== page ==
Leverage video and audio
This enhances any content you’re creating and sharing. Telling a story about a client who thinks you’re amazing is one thing. Actually holding an interview with that client and letting the world hear them say, “My accountant is amazing” is another.
Be ready for video and audio. Until you have other equipment, use your phone. Get one of those little microphones so you can do a quick interview with a client right at the moment they’re so excited. Capture a quick live video at an event, or immediately after helping a client with a particular problem. Bring video and audio into your marketing.
Amplify and celebrate those that share your passion
It’s not about telling the world how great you are: it’s about connecting with the right kind of people – clients, prospects, strategic partners, employees. Make it a habit of praising others for the great things they do.
If another firm does something very cool in relation to Xero training, share it. (Don’t sit there worried that all your prospects will go work with them instead of you. If that’s your attitude, why haven’t you set up the Xero training yourself?) When an app that you use comes out with a new feature, tell everyone. If someone wins an award, honour them for it.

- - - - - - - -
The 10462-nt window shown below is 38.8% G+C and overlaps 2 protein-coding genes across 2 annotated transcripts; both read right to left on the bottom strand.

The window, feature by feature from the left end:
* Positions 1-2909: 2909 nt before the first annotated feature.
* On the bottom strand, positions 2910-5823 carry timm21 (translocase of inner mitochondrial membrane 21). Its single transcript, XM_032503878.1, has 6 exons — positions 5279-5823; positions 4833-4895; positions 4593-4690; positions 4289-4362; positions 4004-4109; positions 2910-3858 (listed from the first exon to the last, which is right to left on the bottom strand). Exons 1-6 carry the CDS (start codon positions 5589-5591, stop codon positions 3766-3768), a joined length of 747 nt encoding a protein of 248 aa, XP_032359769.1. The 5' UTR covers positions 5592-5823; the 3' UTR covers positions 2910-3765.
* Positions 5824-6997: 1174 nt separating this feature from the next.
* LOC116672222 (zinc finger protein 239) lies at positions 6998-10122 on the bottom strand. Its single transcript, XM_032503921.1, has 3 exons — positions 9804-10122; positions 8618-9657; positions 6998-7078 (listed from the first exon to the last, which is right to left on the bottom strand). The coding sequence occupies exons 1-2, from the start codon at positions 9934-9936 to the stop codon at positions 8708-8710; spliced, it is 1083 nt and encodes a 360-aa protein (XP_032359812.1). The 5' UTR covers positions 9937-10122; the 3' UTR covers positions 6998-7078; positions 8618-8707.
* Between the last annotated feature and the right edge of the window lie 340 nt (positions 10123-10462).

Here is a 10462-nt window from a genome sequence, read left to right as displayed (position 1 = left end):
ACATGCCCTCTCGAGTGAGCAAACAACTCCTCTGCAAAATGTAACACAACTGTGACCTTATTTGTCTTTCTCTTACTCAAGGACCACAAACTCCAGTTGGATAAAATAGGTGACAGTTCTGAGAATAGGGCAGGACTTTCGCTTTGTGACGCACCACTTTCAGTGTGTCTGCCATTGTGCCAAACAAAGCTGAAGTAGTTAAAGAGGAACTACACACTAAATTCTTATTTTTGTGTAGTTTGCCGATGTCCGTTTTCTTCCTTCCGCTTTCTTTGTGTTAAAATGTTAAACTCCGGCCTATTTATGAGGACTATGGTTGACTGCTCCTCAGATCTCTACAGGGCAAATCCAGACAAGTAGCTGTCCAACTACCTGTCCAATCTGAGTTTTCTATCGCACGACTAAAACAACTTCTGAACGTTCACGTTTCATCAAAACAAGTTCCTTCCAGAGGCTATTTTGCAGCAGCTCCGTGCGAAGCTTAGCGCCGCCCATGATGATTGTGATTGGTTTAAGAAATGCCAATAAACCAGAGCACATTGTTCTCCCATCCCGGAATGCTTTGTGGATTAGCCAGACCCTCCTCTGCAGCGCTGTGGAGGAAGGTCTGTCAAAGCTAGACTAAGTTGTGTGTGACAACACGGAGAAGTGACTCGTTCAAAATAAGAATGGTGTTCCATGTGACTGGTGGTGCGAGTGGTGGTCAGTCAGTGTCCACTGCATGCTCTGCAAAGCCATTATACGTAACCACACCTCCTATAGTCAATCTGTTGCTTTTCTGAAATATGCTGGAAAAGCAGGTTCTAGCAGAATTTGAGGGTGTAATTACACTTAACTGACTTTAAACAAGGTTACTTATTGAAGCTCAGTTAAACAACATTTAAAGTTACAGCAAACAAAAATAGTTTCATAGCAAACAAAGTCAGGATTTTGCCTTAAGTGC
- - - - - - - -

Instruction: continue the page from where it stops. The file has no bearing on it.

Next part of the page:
Show you care
This is what your potential clients are looking for. The accountant they want is someone who genuinely cares about them as a human being, who takes an interest in their business and issues and life. All the accountants I work with are like this with their clients: but ask yourself, is it coming across in your marketing? Does the level of care you have flow into your content, video, events, everything you do?
Many accountants are great at SAYING they care. “We care. We’re friendly. We’re here for you whatever is going on in your business.” But there’s no point in saying it if you’re not showing it. How can you show it?
Listen more than you post
This one can feel backwards – how are you supposed to get all this great new business if you’re not posting anything, just sitting around listening? But the key is to listen, and post…but listen MORE.